THE MIGHTY ATOM
The spirit, or soul, of a person is non-material, and so a factor ‘beyond the range of ordinary knowledge’; which quotation comes from the definition of the word ‘occult’ as given in the Oxford Dictionary. Upon these grounds I feel justified in including this book by Marie Corelli in our Library; for it is the story of a young boy grappling with the problem of whether he has, or has not, a soul.
I must be frank. As was so often the case in this, then bestselling, author’s day, the story, first published in 1896, positively drips with sentiment; but nevertheless it is well worth reading.
Lionel is the son of John Valliscourt Esq. of Valliscourt, the squire of a village in Somerset. He is typical of a great many Victorian fathers in that he is a grave man who considers it to be his natural right to dominate his household, and not even his beautiful wife dares to question his will. In that he was like my own father, who was always known in the household as ‘the Master’; although, unlike Lionel’s father who terrorised him, mine was very kind to me.
On the other hand, unlike most Victorian fathers, John Valliscourt was an atheist and his unbelief amounted to a fanatical hatred of all religions. No morning prayers for him, no church on Sundays; he would not even have a Bible in the house.
His one passion was the acquisition of knowledge, and Lionel, his only child, was the victim of it. Under a succession of tutors the poor boy swotted many hours every day. He was allowed no recreation, he was forbidden to go outside the grounds of the house, and mercilessly grilled every evening on his day’s studies by his stern parent. Naturally, in learning, he became years beyond his age; but the price for it was poor health, a frail body and a joyless life.
He accepted both his lot and his father’s atheism without complaint because he did not realise that either were unnatural. But one sunny day he did play truant. Scrambling through a hole in the garden hedge he crossed the fields to the village. Entering the churchyard he came upon the sexton, a Mr. Dale, digging a grave. With him was a lovely child – his little daughter Jessamine.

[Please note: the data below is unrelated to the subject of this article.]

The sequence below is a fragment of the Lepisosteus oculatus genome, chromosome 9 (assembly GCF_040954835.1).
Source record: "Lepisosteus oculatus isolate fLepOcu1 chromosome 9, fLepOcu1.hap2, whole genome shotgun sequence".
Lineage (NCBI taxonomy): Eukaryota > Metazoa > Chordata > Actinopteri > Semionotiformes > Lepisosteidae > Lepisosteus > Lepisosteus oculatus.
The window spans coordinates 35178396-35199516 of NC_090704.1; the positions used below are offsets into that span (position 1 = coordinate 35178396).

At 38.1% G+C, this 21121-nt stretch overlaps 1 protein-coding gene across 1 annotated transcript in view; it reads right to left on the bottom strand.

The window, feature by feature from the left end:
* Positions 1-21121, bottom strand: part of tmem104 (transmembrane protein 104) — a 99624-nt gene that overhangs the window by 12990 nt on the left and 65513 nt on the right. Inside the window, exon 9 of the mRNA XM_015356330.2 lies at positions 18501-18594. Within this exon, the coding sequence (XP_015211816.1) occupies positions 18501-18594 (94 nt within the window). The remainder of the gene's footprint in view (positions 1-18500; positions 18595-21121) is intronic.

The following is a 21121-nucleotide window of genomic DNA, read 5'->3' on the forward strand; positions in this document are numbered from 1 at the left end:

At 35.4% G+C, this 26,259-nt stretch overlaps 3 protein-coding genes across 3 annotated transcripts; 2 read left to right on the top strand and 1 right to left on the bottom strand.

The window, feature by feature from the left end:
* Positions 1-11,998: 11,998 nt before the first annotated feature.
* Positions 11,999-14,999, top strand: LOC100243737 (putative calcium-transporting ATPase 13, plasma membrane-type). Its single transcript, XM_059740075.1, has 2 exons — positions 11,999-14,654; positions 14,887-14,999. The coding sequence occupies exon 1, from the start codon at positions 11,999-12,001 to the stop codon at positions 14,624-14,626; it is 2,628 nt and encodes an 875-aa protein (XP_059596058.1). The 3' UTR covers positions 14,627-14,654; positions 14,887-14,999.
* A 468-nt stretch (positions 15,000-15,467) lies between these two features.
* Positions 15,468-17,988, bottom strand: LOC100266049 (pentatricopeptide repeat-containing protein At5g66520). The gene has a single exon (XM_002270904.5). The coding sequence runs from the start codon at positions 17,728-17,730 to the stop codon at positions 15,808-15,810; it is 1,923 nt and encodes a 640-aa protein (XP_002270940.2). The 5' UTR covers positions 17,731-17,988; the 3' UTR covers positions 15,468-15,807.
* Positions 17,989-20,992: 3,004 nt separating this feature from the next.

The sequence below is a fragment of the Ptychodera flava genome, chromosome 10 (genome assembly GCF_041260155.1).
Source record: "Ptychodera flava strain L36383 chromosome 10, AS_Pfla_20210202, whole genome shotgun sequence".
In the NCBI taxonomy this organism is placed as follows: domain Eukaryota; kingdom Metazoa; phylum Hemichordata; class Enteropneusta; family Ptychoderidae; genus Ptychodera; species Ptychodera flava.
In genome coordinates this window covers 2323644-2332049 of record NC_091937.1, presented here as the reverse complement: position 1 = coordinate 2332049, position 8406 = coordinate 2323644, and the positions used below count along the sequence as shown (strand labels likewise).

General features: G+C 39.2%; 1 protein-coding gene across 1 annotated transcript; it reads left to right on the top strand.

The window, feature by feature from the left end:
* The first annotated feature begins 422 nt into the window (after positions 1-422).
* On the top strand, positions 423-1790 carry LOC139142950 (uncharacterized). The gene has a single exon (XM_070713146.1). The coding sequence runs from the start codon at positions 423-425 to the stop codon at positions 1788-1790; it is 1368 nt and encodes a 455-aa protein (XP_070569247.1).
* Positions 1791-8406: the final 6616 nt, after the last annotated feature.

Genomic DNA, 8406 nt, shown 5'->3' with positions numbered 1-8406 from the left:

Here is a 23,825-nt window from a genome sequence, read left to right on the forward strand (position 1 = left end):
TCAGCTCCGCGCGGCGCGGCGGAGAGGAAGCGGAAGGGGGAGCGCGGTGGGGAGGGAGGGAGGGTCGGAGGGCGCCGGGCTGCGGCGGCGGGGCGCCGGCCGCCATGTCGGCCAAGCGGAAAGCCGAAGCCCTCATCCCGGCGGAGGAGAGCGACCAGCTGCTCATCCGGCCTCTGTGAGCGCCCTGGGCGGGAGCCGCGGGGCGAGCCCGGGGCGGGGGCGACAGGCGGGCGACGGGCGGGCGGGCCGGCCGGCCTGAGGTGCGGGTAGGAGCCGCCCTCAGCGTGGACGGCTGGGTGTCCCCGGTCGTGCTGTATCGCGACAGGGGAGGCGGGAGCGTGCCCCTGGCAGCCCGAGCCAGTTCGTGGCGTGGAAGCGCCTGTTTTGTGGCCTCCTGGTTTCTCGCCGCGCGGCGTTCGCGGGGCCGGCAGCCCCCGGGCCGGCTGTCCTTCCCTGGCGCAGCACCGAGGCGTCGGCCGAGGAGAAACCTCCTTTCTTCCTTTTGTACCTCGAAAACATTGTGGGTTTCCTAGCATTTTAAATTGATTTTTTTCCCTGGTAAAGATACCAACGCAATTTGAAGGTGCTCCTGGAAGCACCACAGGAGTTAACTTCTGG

The sexton was a kindly, simple man and after the three of them had chatted for a while he asked the ‘young gentleman’ deferentially if he would like to go home with them for the evening meal. Lionel happily accepted and never in his life had he enjoyed anything so much as that high tea.
A few days later Jessamine crawls through the hedge bounding the Valliscourt garden to bring Lionel a bunch of wild flowers she has picked for him. Unknown to his father Lionel develops a clandestine friendship with the Dales. He falls in love with Jessamine and she with him. Love is the only word for it, although he is only eleven years old and she still a toddler; so it is the purest form of love. I have always found the use of dialects or unusual pronunciation in books tiresome, and never use it in my own if it can possibly be avoided; but Marie Corelli’s rendering of little Jessamine’s prattle is superb. By it she portrays the personality of a little child with positively astounding clarity, and it is one of the principal joys of the book.
Naturally the Dales are regular church-goers and have an unshakable belief in the Christian faith. Little Jessamine is happy and fearless from her certainty that angels are always looking after her.
Lionel’s association with the Dales leads to his beginning to secretly question his father’s atheism and the fanatical dogma that no one has a soul. Could it possibly be that he, Lionel, really has got a soul? He must find out – he must. Eventually he does.